Another big issue drinktec will be centering on is sustainable production and packaging. “A lot has happened in the past few years in production as regards saving on resources and energy efficiency,” claims Westphal. “The focus is now on the packaging itself. On the one hand the strategy of reduce, reuse and recycle is being applied; on the other we have upcycling where new, high-quality materials are produced from used objects.” The drinktec manager and her colleagues are particularly taken by two specific up-to-the-minute innovations: Petra Westphal is especially enthusiastic about the Coca-Cola bottle made of 25% plastic waste collected from Mediterranean beaches in Spain and Portugal; Markus Kosak is fascinated most of all by the development of sustainable labels. Besides using recycled and FSC-certified paper, materials such as grass and stone paper are starting to appear. Labels made of real wood are also already available on the market. It will be exciting to see how things progress here.
One innovation already suitable for the mass market is the Nature MultiPack system that holds PET bottles and cans together with the help of a few dots of adhesive only. This disruptive packaging concept from KHS was first introduced at drinktec 2013; the packs are now on sale throughout Europe. “This is a good example of the special things exhibited here at our trade show,” says Westphal, who can well remember how excited show visitors were about the new format back then. “This is exactly what we mean when we say this is where the future is made.” Dr. Grobe is also pleased with the pack format’s success. “Carlsberg is using the Nature MultiPackTM for six-packs of beer in cans, for example, and consumers are buying what’s known as the Snap Pack 30 times more frequently than a pack wrapped in film – even though it’s more expensive.” He wants to build on this and other stories of success. “It’s important that we continue to develop this sustainable pack by applying it to other formats and increasing capacity ranges.”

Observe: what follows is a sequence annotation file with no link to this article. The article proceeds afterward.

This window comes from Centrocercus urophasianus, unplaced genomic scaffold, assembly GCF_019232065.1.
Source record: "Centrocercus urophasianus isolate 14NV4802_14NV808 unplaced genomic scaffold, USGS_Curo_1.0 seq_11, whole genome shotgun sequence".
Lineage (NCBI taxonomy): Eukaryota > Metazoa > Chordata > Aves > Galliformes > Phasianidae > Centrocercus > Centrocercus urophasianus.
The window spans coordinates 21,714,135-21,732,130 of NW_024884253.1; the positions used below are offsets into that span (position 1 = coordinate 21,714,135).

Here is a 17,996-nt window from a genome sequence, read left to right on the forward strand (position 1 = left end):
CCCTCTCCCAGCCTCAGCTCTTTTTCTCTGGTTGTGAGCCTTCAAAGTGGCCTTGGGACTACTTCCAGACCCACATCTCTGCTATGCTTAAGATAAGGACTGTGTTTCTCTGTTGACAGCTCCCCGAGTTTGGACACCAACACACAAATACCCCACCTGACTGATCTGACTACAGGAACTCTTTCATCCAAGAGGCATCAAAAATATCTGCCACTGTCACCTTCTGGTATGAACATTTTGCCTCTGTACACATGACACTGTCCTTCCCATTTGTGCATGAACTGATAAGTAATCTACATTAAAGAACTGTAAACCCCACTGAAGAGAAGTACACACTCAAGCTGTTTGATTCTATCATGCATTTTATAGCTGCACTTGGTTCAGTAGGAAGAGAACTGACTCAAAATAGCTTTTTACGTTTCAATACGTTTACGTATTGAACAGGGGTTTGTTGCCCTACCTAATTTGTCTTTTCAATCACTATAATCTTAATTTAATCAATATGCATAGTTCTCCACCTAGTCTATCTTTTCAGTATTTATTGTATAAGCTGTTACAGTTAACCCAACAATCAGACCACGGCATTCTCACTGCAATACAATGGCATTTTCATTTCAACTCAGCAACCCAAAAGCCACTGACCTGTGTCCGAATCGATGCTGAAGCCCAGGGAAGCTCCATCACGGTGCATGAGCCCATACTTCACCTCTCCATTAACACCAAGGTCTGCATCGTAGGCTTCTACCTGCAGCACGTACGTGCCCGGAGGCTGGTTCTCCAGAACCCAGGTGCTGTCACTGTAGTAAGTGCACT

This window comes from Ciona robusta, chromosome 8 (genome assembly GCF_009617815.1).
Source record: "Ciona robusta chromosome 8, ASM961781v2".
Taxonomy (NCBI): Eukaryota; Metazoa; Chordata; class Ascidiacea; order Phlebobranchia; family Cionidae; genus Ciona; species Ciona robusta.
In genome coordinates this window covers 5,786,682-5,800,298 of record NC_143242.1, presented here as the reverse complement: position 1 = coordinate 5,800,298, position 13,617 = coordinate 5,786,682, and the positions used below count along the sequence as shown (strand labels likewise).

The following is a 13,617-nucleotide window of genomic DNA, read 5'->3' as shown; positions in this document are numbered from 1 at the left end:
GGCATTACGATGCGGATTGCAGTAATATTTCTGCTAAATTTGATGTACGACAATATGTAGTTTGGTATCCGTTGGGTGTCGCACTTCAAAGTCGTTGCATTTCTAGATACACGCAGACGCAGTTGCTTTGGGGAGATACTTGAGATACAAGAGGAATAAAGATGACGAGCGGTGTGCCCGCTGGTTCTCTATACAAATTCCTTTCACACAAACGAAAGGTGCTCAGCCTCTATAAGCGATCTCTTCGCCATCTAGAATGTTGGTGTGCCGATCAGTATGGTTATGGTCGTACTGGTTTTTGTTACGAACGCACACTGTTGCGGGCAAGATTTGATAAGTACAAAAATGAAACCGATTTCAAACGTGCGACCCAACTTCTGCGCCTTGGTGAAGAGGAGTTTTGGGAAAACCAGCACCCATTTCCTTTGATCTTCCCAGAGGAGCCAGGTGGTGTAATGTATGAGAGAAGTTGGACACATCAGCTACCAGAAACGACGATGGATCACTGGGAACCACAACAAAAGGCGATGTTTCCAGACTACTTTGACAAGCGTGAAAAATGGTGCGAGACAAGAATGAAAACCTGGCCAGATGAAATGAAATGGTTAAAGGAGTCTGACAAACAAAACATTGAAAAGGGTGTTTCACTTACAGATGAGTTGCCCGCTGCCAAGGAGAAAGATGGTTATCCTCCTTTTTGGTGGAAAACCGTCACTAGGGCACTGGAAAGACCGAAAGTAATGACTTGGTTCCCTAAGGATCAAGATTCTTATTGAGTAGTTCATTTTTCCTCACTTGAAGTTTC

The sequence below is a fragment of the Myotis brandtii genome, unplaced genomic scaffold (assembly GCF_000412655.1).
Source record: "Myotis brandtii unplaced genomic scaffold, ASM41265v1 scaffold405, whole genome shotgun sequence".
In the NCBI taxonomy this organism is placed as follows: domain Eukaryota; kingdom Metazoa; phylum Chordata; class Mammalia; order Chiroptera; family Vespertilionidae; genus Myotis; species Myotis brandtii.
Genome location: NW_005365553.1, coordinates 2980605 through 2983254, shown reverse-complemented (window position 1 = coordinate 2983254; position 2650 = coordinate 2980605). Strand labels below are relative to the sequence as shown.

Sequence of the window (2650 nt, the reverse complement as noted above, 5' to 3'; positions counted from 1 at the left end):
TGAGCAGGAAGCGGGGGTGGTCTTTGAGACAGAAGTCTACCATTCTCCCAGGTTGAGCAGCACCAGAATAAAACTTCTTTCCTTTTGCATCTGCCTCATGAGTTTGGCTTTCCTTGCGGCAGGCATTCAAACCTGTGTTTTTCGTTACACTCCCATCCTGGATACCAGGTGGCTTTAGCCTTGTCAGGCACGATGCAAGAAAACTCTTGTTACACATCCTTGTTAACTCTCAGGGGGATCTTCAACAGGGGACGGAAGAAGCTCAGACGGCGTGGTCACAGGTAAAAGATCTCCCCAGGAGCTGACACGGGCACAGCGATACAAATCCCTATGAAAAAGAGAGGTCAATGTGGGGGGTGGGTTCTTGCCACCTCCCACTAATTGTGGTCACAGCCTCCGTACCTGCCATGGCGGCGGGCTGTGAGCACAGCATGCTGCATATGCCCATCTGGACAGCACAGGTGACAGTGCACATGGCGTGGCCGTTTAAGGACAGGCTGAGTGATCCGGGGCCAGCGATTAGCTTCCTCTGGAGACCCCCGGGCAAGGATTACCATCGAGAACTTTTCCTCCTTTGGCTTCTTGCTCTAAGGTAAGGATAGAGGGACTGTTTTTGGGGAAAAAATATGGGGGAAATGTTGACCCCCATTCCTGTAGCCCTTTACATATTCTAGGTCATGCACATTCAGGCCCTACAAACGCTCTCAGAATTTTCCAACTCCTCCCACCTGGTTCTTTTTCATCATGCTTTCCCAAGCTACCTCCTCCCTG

Trade show with a future
For Petra Westphal, Nature MultiPack shows how strongly the beverage industry is driven by innovation. “Time and again I’m fascinated by the incredible foresight shown by our exhibitors. Take aseptic filling, for example, which was first presented at drinktec in 2001. Twenty years later this is still a very topical issue.” She wishes that there was greater awareness of how long it sometimes takes for new concepts to be successful on the market, also beyond the beverage and liquid food industry. However, this also requires that a saturated society has the courage to accept things that have maybe not yet been engineered right down to the last detail.
Kosak believes that drinktec has a rosy future ahead of it. “Our industry is also always about projects that demand a lot of explanation, that have to be discussed and felt. Personal exchange is especially crucial when it comes to the big innovations and developments that straddle several disciplines. Which form this will take, whether in an entirely analog manner or by adopting a hybrid approach, remains to be seen.” Dr. Grobe is also convinced that drinktec will continue to have its place in the digital world. “I think that, on the whole, the trade show landscape will change through digitalization and regionalization. Even if Europe always has been and still is a driver of innovation, we’re seeing many new developments in Asia, for example, that will encourage the adoption of local and regional trade show formats.” However, as an international summit for the beverage industry drinktec will continue to be vital on a strategic level and as a mirror of the current trends – and, above all, for its ‘human factor’.